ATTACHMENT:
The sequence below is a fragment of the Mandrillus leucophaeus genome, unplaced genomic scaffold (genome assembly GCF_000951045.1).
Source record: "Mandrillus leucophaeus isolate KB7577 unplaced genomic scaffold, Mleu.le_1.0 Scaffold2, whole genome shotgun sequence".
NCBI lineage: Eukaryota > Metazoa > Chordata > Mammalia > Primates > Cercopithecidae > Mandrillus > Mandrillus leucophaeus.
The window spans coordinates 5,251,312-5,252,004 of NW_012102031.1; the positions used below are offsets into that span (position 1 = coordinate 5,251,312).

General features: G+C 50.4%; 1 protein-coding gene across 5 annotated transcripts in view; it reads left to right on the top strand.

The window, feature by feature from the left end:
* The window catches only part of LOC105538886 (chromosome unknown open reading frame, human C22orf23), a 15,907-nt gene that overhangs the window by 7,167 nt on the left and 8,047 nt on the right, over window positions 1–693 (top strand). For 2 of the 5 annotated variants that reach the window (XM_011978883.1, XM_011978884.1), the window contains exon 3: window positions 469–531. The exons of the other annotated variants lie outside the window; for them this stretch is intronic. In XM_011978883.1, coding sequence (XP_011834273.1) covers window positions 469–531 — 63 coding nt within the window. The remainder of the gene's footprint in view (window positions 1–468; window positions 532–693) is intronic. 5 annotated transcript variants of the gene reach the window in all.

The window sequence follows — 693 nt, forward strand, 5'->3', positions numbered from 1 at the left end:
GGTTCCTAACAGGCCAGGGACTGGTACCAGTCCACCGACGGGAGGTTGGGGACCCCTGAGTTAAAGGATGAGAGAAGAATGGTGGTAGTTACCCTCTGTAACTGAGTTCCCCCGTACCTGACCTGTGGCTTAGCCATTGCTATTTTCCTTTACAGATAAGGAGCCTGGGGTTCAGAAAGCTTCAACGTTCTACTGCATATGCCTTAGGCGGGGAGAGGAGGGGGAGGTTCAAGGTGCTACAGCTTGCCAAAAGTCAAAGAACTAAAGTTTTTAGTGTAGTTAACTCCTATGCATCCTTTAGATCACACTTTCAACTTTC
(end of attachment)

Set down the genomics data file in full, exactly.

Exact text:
The sequence below is a fragment of the Mandrillus leucophaeus genome, unplaced genomic scaffold (genome assembly GCF_000951045.1).
Source record: "Mandrillus leucophaeus isolate KB7577 unplaced genomic scaffold, Mleu.le_1.0 Scaffold2, whole genome shotgun sequence".
NCBI lineage: Eukaryota > Metazoa > Chordata > Mammalia > Primates > Cercopithecidae > Mandrillus > Mandrillus leucophaeus.
The window spans coordinates 5,251,312-5,252,004 of NW_012102031.1; the positions used below are offsets into that span (position 1 = coordinate 5,251,312).

General features: G+C 50.4%; 1 protein-coding gene across 5 annotated transcripts in view; it reads left to right on the top strand.

The window, feature by feature from the left end:
* The window catches only part of LOC105538886 (chromosome unknown open reading frame, human C22orf23), a 15,907-nt gene that overhangs the window by 7,167 nt on the left and 8,047 nt on the right, over window positions 1–693 (top strand). For 2 of the 5 annotated variants that reach the window (XM_011978883.1, XM_011978884.1), the window contains exon 3: window positions 469–531. The exons of the other annotated variants lie outside the window; for them this stretch is intronic. In XM_011978883.1, coding sequence (XP_011834273.1) covers window positions 469–531 — 63 coding nt within the window. The remainder of the gene's footprint in view (window positions 1–468; window positions 532–693) is intronic. 5 annotated transcript variants of the gene reach the window in all.

The window sequence follows — 693 nt, forward strand, 5'->3', positions numbered from 1 at the left end:
GGTTCCTAACAGGCCAGGGACTGGTACCAGTCCACCGACGGGAGGTTGGGGACCCCTGAGTTAAAGGATGAGAGAAGAATGGTGGTAGTTACCCTCTGTAACTGAGTTCCCCCGTACCTGACCTGTGGCTTAGCCATTGCTATTTTCCTTTACAGATAAGGAGCCTGGGGTTCAGAAAGCTTCAACGTTCTACTGCATATGCCTTAGGCGGGGAGAGGAGGGGGAGGTTCAAGGTGCTACAGCTTGCCAAAAGTCAAAGAACTAAAGTTTTTAGTGTAGTTAACTCCTATGCATCCTTTAGATCACACTTTCAACTTTC